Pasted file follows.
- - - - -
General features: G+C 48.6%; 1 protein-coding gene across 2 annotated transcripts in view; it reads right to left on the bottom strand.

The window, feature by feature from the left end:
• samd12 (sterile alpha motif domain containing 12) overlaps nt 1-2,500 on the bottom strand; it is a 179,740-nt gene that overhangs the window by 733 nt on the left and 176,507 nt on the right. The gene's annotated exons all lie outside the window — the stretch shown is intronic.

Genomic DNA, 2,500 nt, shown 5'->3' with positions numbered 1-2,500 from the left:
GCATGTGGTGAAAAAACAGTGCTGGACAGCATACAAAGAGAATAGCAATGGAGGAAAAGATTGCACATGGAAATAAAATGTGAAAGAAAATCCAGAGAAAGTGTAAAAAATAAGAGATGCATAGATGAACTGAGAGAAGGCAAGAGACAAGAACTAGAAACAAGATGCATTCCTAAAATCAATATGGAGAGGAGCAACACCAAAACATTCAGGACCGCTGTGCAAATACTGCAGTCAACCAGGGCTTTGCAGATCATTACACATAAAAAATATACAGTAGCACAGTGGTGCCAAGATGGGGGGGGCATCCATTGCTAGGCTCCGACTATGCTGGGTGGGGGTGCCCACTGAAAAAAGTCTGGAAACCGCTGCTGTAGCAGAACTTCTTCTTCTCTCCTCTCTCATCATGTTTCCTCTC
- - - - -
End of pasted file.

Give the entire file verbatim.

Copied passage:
General features: G+C 48.6%; 1 protein-coding gene across 2 annotated transcripts in view; it reads right to left on the bottom strand.

The window, feature by feature from the left end:
• samd12 (sterile alpha motif domain containing 12) overlaps nt 1-2,500 on the bottom strand; it is a 179,740-nt gene that overhangs the window by 733 nt on the left and 176,507 nt on the right. The gene's annotated exons all lie outside the window — the stretch shown is intronic.

Genomic DNA, 2,500 nt, shown 5'->3' with positions numbered 1-2,500 from the left:
GCATGTGGTGAAAAAACAGTGCTGGACAGCATACAAAGAGAATAGCAATGGAGGAAAAGATTGCACATGGAAATAAAATGTGAAAGAAAATCCAGAGAAAGTGTAAAAAATAAGAGATGCATAGATGAACTGAGAGAAGGCAAGAGACAAGAACTAGAAACAAGATGCATTCCTAAAATCAATATGGAGAGGAGCAACACCAAAACATTCAGGACCGCTGTGCAAATACTGCAGTCAACCAGGGCTTTGCAGATCATTACACATAAAAAATATACAGTAGCACAGTGGTGCCAAGATGGGGGGGGCATCCATTGCTAGGCTCCGACTATGCTGGGTGGGGGTGCCCACTGAAAAAAGTCTGGAAACCGCTGCTGTAGCAGAACTTCTTCTTCTCTCCTCTCTCATCATGTTTCCTCTC